Birth certificate of Simon [Szymon] Herling, born to Szmul and Fela Herling in Leipzig, Germany, on 23 March 1945. Issued on 28 June 1948 in Landsberg am Lech, Germany, where the Herling family resided in a D. P. camp following World War II. No specific mention is made here to the fact that Simon Herling was born in a German concentration camp. (Thanks to Simon Herling for providing me with this scan of his birth certificate.)
When I first made the acquaintance of Simon Herling, the individual who was born in a concentration camp, whom I wrote about a few months ago in my November blog, "Miracle Birth in a Concentration Camp," I never would have imagined what a positive domino effect that would have on Simon, me, or on other people, for that matter.
Ever since I read his Yiddish article from 1958 relating the circumstances of his birth and making reference to other surviving infants born in the Leipzig-Schönefeld concentration camp (a sub-camp of the better known, Buchenwald concentration camp), I have been on a mission to find out who those other infants were and what their ultimate fate was. The odds of children being born in Nazi concentration camps and surviving World War II were so slim, that I was significantly moved by this account. So much so, that I wanted to employ my research-detective skills to follow through on this story, wherever it would ultimately lead.
Here is how this positive domino effect series of events has unfolded, thus far: A few days after I posted my blog about Simon, I was contacted by a representative of the British online newspaper, The Independent, who asked me if I would allow the newspaper to reprint my article, “Miracle Birth in a Concentration Camp.” Dina Rickman, one of the newspaper’s employees, is a former client of mine and receives my blogs. When she saw my piece, she thought it might be of interest to her newspaper. The timing of things also worked out well, as Kristallnacht (literally, “Crystal Night” or loosely, “Night of Broken Glass”) fell out right around that time, in early November. With Simon’s approval, I agreed to have the article reprinted.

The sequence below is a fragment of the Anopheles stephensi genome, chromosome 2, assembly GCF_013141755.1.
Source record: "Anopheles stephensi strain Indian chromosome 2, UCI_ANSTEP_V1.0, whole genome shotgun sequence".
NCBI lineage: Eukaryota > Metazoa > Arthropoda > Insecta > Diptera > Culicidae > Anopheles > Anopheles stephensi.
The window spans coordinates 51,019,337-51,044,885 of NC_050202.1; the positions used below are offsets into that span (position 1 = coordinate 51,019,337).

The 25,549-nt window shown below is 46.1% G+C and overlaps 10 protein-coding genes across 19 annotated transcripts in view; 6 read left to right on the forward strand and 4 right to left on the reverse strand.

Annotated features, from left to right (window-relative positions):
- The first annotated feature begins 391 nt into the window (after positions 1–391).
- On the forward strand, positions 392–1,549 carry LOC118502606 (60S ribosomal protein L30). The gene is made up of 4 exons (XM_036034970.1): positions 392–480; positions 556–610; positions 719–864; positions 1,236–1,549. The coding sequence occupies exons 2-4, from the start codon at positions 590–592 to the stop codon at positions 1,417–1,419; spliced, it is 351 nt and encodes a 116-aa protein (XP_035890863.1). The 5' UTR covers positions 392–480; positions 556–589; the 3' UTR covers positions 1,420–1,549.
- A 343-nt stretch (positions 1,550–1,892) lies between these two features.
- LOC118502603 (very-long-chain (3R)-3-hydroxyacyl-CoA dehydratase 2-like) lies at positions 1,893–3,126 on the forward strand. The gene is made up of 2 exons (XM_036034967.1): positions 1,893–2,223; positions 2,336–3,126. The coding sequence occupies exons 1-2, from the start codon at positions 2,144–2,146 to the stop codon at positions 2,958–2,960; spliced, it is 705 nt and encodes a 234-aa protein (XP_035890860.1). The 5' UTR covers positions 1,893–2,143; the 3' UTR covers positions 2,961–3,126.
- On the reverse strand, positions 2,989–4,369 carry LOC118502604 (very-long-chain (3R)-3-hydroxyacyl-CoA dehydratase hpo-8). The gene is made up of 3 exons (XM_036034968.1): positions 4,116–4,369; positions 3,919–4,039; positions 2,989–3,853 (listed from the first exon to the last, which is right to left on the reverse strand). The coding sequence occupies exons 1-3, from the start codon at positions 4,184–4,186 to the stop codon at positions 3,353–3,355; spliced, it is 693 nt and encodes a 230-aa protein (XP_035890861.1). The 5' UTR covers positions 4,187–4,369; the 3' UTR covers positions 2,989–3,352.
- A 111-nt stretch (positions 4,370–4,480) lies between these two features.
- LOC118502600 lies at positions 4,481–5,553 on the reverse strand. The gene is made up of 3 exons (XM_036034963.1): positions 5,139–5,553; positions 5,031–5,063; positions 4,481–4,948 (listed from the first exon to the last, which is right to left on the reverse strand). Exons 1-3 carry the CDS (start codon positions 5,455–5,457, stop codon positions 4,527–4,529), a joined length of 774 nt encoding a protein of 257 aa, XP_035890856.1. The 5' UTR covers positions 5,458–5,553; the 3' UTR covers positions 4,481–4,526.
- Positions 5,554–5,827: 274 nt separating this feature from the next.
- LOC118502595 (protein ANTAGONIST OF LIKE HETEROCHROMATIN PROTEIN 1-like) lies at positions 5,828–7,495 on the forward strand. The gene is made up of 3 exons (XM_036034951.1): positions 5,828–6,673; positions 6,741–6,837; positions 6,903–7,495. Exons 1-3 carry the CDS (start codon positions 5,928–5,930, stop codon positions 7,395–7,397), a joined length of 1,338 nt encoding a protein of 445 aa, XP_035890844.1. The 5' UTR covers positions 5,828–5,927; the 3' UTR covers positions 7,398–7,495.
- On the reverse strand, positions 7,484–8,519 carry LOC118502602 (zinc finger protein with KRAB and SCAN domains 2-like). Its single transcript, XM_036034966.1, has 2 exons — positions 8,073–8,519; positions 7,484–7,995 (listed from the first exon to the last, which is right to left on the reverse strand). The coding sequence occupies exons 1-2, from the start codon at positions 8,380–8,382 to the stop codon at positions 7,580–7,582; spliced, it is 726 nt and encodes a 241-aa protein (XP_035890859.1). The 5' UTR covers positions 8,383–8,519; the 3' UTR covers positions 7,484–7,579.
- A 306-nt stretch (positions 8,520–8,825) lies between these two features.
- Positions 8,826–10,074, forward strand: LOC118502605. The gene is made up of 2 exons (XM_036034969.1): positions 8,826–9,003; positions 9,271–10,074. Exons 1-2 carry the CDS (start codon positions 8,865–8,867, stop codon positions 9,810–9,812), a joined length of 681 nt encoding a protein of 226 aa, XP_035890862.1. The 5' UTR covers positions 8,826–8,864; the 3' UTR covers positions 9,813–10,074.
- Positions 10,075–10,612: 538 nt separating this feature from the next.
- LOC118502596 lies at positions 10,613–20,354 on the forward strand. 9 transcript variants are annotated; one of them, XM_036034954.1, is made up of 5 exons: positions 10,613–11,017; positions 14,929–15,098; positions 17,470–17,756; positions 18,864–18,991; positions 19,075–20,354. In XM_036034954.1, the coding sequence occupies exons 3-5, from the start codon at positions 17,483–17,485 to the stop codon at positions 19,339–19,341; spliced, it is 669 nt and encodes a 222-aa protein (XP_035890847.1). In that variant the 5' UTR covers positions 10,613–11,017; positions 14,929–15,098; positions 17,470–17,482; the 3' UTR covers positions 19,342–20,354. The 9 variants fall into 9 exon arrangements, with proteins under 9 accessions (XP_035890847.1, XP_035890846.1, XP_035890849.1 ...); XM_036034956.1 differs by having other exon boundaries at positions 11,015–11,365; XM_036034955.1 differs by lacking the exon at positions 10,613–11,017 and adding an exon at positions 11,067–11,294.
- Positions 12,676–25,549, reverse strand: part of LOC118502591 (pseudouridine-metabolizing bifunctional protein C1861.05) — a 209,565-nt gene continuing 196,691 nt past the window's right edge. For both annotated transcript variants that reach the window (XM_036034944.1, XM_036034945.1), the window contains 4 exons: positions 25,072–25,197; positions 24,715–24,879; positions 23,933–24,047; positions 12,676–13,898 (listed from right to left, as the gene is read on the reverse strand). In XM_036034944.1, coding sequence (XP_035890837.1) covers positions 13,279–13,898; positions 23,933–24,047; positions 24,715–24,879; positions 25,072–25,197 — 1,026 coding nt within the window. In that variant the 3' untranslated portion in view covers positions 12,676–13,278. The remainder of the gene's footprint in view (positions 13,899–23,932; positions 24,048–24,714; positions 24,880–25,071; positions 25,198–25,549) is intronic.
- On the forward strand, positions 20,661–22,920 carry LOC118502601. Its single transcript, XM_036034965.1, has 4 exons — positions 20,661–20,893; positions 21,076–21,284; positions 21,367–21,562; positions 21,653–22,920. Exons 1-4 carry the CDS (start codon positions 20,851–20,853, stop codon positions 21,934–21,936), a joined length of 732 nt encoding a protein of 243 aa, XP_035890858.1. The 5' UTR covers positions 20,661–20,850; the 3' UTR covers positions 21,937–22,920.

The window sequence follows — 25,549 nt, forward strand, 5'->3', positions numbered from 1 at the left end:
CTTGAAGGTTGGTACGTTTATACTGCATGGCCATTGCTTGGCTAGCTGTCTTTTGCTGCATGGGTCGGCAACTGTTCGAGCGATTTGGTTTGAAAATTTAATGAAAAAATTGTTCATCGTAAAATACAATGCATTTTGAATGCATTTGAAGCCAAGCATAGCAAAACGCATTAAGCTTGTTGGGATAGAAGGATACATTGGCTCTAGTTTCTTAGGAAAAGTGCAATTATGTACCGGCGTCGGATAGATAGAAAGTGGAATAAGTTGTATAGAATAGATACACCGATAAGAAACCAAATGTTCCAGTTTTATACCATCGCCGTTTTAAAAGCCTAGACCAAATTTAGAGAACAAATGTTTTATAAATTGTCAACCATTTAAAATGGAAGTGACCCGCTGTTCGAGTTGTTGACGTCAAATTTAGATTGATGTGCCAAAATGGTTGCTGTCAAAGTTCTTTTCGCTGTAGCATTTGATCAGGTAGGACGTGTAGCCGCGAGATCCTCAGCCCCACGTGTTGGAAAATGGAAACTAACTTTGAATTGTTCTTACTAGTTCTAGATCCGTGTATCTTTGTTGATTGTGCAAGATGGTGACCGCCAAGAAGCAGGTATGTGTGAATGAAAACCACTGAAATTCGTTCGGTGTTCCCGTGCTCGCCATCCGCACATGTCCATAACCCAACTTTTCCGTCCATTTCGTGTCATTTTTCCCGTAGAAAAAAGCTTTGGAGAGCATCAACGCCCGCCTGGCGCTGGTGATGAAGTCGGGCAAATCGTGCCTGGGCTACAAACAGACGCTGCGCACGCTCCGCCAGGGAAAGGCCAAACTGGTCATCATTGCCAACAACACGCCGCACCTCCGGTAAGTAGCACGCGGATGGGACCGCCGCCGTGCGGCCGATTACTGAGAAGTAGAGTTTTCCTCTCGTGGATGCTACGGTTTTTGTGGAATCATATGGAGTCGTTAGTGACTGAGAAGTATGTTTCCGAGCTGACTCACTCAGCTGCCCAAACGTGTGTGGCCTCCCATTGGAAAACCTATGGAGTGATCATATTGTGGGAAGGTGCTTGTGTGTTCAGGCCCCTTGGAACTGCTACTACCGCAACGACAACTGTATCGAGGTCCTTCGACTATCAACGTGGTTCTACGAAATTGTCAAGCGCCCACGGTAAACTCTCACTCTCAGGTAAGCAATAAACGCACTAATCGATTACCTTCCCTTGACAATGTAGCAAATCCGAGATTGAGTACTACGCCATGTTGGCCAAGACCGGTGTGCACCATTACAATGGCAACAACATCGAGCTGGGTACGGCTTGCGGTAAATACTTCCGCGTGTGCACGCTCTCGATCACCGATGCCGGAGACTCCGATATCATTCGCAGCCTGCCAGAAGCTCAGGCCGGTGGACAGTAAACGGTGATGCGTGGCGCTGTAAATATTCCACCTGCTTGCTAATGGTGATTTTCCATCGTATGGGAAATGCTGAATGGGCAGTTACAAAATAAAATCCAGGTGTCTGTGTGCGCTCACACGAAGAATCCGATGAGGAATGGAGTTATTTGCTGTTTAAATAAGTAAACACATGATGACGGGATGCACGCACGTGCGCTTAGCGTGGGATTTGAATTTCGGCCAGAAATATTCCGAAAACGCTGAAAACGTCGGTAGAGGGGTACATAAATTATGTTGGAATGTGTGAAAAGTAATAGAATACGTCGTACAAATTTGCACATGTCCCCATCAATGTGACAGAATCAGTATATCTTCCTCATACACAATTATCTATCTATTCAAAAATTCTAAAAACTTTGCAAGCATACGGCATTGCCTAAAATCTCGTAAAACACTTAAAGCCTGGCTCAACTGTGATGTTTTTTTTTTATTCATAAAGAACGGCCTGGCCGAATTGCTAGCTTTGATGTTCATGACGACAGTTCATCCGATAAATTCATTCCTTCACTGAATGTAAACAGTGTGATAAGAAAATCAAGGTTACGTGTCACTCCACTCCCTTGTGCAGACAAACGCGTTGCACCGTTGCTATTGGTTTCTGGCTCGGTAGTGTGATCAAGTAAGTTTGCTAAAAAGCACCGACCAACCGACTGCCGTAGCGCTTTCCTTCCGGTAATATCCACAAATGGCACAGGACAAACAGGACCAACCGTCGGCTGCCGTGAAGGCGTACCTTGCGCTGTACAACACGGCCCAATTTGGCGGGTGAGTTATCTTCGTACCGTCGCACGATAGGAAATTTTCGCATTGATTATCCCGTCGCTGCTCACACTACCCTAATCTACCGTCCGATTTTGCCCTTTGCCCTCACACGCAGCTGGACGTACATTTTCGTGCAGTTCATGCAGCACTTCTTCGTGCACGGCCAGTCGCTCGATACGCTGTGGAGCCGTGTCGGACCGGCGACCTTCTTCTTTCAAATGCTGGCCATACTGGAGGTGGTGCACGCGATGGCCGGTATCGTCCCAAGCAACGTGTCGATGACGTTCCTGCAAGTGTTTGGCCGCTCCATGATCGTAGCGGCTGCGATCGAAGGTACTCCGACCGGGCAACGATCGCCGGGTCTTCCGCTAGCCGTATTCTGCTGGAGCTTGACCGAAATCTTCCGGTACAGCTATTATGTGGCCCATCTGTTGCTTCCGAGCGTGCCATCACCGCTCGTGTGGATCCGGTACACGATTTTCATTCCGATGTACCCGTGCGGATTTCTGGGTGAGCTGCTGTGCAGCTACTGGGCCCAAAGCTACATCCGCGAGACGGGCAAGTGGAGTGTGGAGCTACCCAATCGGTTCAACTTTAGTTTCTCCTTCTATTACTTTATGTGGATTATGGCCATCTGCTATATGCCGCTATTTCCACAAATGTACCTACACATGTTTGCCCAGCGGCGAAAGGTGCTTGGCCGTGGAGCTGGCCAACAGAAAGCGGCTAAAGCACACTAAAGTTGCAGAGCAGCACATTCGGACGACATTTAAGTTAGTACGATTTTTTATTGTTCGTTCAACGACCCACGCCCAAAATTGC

A few days after my article was reprinted in The Independent under the following title: "How a Jewish Woman Survived Pregnancy in a Nazi Concentration Camp to Give Birth to Her Son," I received a most unexpected long-distance phone call from Germany – the Buchenwald Memorial Site – of all places. The young woman who phoned me identified herself as Mackenzie Lake, an American doing ecumenical volunteer work at Buchenwald for the year. She was calling in regard to my article, she said, as the Buchenwald Memorial Site was eager to get in touch with Mr. Herling. They wanted to invite him to the Holocaust survivor gathering their museum would be having in April 2016. Since I now had this unforeseen connection to Buchenwald, I told Mackenzie that I was on a mission to find out what had happened to the other infants who had apparently been born in the same concentration camp as Simon and survived the war. Mackenzie informed me that she would see what she and her colleagues could find in their files onsite; and at that point, we left off that we would be in touch.